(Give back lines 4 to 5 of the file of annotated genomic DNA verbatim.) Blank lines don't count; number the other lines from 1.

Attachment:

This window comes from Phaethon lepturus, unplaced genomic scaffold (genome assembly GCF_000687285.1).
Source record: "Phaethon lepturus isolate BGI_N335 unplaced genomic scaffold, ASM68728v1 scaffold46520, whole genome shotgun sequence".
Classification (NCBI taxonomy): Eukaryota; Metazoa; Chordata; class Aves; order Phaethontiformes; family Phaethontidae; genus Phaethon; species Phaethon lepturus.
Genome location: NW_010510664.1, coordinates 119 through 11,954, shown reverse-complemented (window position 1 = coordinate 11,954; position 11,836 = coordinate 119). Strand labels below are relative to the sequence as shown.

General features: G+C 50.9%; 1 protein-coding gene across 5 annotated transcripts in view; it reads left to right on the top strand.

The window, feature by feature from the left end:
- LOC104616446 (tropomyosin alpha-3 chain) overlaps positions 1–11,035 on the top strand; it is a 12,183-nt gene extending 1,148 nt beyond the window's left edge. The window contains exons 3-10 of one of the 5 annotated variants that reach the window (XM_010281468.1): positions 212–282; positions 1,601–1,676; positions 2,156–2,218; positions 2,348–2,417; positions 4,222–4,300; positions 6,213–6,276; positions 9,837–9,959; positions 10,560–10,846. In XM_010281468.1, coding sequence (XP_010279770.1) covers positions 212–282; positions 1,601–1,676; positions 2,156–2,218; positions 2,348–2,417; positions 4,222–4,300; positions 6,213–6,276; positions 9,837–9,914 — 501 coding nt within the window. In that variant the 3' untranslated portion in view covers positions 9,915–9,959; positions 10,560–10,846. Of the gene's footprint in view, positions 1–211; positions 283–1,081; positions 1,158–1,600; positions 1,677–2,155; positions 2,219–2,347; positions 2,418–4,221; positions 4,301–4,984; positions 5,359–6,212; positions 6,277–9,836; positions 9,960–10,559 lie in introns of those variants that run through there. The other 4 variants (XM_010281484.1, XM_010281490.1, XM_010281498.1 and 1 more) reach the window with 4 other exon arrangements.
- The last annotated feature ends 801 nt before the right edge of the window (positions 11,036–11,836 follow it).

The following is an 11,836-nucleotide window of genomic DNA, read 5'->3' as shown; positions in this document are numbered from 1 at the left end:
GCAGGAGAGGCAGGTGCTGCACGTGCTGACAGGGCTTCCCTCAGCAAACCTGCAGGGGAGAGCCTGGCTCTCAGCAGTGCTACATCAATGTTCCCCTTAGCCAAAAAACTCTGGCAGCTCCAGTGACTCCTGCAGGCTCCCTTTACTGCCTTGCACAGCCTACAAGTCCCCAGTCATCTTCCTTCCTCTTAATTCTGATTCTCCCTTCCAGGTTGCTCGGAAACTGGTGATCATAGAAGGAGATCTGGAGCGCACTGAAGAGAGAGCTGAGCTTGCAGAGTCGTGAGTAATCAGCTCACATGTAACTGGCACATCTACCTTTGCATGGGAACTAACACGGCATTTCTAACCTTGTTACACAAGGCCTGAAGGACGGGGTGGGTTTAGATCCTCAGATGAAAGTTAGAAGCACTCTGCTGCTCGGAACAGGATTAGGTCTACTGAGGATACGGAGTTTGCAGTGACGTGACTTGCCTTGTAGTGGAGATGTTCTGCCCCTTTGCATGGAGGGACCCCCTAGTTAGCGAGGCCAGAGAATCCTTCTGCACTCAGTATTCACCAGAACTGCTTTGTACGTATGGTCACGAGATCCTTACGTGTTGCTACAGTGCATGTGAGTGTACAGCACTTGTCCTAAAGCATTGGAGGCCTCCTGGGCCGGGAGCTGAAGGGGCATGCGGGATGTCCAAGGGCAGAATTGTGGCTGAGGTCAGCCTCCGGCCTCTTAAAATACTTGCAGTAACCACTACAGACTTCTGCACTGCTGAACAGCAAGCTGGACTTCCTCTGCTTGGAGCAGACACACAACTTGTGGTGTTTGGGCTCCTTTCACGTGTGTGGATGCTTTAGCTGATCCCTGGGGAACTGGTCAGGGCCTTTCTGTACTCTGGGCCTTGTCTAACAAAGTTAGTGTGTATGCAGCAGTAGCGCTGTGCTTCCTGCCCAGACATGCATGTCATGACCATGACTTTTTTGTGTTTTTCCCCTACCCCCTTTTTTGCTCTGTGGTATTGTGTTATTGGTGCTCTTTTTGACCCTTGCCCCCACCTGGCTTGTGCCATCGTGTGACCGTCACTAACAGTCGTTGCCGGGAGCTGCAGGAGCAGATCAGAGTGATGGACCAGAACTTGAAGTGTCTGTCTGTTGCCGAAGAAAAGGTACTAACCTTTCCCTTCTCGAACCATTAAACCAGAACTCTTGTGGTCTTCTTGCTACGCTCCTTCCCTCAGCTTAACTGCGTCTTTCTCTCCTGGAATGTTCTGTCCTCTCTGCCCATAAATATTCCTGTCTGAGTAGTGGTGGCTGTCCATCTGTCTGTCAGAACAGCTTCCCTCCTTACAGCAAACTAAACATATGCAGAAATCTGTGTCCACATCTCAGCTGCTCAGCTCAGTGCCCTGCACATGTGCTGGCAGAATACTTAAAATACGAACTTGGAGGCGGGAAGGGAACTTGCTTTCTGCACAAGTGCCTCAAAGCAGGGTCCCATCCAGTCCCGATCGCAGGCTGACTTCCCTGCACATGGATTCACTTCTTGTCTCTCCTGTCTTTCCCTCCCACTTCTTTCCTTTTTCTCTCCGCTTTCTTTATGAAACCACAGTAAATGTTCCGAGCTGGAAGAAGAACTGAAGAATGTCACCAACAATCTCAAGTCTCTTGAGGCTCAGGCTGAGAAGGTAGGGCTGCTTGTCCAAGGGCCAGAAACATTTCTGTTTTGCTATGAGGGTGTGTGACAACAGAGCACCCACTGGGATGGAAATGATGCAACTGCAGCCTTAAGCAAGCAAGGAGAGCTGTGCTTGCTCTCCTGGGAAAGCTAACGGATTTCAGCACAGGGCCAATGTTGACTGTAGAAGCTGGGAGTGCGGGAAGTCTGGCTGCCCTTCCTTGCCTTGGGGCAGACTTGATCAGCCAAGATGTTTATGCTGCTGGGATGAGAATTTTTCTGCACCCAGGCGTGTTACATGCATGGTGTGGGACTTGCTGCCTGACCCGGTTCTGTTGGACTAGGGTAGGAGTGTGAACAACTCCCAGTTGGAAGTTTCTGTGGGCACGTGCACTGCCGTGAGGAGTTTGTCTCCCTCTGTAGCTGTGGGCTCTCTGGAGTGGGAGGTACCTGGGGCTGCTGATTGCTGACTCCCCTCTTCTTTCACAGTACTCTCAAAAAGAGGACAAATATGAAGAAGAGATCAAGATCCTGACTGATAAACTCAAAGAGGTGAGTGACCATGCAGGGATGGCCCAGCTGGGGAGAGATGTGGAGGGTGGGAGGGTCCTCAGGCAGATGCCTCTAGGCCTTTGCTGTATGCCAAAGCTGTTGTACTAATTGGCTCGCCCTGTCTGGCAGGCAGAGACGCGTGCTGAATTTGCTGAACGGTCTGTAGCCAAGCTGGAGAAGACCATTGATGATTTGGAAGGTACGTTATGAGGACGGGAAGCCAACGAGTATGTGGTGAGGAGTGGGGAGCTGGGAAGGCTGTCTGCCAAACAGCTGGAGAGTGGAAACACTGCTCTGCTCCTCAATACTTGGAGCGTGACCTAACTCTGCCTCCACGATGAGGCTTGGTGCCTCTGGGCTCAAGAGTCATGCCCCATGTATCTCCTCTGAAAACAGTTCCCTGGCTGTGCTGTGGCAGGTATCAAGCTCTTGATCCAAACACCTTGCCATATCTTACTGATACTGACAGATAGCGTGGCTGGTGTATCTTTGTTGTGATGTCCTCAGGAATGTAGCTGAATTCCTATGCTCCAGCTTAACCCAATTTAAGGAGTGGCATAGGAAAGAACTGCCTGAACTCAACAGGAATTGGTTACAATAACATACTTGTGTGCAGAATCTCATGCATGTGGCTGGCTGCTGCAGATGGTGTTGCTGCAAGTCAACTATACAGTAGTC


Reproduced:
Genome location: NW_010510664.1, coordinates 119 through 11,954, shown reverse-complemented (window position 1 = coordinate 11,954; position 11,836 = coordinate 119). Strand labels below are relative to the sequence as shown.

General features: G+C 50.9%; 1 protein-coding gene across 5 annotated transcripts in view; it reads left to right on the top strand.